MR SNYDERS: Yes, I don't know where he was at that stage. Those were not all of the bombs, I kept some of them from 1991.

MR VAN WYK: But the bombs were built in 1991.

MR SNYDERS: Not all of them.

MR VAN WYK: And on the same page paragraph 25.2, reference is made to the R1 rifles and ammunition which was fetched by Johan Broekman, Johan Segers and Louis Snyders in the Komatiepoort vicinity. So this is the third time you refer to your brother here, but which does not appear in your initial application, would you agree?

MR SNYDERS: Yes.

MR VAN WYK: Once again, my instructions are that your brother denies that he was involved. Your comment to this?

MR SNYDERS: I say once again I shall stand by my statement and that what I had said here was the truth and only the truth.

MR VAN WYK: I see from the charge sheet and the list of witnesses, that two Magistrate's names appear on this list - if I could just find the page for you, page 28, are these statements which you had deposed to before the Magistrate?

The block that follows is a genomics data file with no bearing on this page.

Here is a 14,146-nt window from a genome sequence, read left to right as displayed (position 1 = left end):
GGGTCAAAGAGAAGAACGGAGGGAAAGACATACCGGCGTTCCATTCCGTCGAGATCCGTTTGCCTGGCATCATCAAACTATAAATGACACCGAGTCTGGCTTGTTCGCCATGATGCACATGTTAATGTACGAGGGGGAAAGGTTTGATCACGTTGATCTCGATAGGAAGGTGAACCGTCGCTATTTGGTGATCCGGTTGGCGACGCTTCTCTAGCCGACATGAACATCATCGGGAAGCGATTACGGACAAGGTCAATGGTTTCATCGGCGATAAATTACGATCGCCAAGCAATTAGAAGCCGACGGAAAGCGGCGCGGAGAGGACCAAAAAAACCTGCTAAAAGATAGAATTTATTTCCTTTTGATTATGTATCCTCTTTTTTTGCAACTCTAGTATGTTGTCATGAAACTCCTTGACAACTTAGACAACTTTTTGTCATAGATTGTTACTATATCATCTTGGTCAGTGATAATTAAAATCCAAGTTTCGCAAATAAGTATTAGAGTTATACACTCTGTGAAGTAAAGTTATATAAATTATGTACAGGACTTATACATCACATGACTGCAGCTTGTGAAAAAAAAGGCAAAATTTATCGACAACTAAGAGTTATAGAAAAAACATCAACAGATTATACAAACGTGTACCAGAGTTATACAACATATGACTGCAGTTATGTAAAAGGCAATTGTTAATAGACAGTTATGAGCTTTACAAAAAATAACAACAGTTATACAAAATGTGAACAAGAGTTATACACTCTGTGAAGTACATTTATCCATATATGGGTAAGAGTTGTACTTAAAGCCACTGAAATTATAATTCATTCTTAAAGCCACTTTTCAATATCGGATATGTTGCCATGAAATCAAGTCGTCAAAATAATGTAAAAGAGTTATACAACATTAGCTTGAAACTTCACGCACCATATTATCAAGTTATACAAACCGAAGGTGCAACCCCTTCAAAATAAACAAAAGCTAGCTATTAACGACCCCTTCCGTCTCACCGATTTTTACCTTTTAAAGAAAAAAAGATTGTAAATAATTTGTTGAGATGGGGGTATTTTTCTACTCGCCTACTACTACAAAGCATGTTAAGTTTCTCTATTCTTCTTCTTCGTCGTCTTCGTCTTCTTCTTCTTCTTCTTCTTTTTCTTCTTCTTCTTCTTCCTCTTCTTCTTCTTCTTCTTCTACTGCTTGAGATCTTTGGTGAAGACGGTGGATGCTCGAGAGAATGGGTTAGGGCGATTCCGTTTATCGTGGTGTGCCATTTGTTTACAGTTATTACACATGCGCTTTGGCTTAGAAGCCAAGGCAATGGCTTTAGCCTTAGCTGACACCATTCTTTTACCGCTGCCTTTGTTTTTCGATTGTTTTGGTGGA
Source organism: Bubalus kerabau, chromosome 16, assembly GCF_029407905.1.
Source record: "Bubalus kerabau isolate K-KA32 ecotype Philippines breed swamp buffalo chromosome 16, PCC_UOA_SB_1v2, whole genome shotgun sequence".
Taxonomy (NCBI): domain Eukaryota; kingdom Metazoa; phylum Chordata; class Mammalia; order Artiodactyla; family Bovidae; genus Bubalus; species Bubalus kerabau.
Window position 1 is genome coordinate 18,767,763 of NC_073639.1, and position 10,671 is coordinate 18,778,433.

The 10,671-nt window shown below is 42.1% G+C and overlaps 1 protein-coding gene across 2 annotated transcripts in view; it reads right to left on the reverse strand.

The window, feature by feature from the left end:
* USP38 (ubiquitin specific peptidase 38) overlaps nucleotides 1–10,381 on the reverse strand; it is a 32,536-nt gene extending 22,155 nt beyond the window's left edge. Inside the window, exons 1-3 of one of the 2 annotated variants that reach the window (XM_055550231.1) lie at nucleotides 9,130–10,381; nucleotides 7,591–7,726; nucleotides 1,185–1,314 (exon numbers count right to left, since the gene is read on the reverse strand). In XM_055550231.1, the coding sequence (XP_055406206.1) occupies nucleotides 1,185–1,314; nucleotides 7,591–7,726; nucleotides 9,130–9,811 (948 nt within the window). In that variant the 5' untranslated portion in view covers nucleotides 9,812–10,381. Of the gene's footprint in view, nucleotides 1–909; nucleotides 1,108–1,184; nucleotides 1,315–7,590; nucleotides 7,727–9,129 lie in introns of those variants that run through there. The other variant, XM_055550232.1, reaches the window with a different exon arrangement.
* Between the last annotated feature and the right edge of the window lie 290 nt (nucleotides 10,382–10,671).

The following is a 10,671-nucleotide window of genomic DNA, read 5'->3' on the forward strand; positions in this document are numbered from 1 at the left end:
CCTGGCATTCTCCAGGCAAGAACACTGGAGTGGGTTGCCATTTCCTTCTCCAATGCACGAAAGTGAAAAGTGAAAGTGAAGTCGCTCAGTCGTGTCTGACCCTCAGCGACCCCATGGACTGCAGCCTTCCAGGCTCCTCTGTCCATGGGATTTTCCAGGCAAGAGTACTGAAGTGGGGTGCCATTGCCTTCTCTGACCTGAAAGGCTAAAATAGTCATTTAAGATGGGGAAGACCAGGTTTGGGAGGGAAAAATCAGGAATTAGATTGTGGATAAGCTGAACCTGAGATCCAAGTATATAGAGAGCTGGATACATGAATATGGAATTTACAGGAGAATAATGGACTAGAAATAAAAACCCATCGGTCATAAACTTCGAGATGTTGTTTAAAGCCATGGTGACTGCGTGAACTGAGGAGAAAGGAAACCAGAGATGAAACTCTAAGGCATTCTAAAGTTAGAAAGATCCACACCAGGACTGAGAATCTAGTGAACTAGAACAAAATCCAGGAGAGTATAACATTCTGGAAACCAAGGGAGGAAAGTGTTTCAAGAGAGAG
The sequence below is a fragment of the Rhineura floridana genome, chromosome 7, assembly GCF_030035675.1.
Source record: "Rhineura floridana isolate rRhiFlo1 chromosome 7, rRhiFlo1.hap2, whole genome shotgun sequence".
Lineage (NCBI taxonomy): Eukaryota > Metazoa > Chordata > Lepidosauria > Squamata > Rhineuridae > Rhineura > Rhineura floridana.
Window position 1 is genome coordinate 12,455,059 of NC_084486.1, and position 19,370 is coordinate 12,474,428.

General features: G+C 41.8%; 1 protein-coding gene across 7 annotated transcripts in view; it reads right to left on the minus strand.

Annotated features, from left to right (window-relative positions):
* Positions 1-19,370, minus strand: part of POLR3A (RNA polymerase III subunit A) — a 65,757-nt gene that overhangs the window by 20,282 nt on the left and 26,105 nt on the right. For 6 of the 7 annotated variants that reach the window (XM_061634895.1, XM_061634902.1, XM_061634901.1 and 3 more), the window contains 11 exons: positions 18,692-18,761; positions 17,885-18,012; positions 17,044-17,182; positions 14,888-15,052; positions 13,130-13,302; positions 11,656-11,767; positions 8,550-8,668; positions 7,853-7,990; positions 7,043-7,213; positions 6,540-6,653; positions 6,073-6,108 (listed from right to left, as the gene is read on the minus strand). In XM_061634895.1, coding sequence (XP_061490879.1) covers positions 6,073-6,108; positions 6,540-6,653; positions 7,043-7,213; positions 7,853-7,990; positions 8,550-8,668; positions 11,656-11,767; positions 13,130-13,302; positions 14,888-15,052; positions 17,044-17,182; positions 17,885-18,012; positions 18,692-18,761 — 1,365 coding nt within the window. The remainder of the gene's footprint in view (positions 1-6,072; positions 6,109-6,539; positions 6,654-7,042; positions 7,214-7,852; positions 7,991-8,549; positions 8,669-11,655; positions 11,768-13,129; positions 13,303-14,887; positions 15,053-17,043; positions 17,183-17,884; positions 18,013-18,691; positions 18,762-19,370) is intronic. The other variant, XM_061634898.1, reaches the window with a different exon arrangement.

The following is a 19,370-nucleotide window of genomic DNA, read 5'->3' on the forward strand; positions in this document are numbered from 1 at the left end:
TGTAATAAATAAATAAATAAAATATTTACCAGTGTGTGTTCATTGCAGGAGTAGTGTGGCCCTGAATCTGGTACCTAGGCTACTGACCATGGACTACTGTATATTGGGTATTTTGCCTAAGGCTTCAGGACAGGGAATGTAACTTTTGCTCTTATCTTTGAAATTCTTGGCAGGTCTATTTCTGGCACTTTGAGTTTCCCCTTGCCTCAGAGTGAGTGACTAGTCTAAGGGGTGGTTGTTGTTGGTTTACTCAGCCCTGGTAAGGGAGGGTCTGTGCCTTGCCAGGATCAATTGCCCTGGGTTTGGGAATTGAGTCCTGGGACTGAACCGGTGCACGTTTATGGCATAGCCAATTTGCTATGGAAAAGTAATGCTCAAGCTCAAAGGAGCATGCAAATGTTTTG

MR SNYDERS: Yes, that is correct.

MR VAN WYK: Magistrate Moldenhauer and du Preez. At number 14 is Moldenhauer, do you see that?

MR SNYDERS: Magistrate Moldenhauer visited me in prison, but I deposed to my statements in front of du Preez.

MR VAN WYK: And did you admit your involvement there?

MR SNYDERS: That's correct, yes.

MR VAN WYK: May we accept that in that statement your brother was not mentioned?

MR SNYDERS: No, he was not at all. Basically nobody was involved there.

MR VAN WYK: I see. So you accepted responsibility for your actions then.

MR SNYDERS: Yes, because that was under oath.

MR VAN WYK: Mr Chairman, I've no further questions in respect of this applicant, I can just point out that an additional affidavit has been prepared by my client, I think copies have been supplied to yourselves - ja, I see some of your Committee Members do have copies, and I will merely ask that this affidavit be accepted on behalf of my client. I do not intend tendering any evidence, I'm just handing in the affidavit for that purpose. Thank you very much, Mr Chairman.

NO FURTHER QUESTIONS BY MR VAN WYK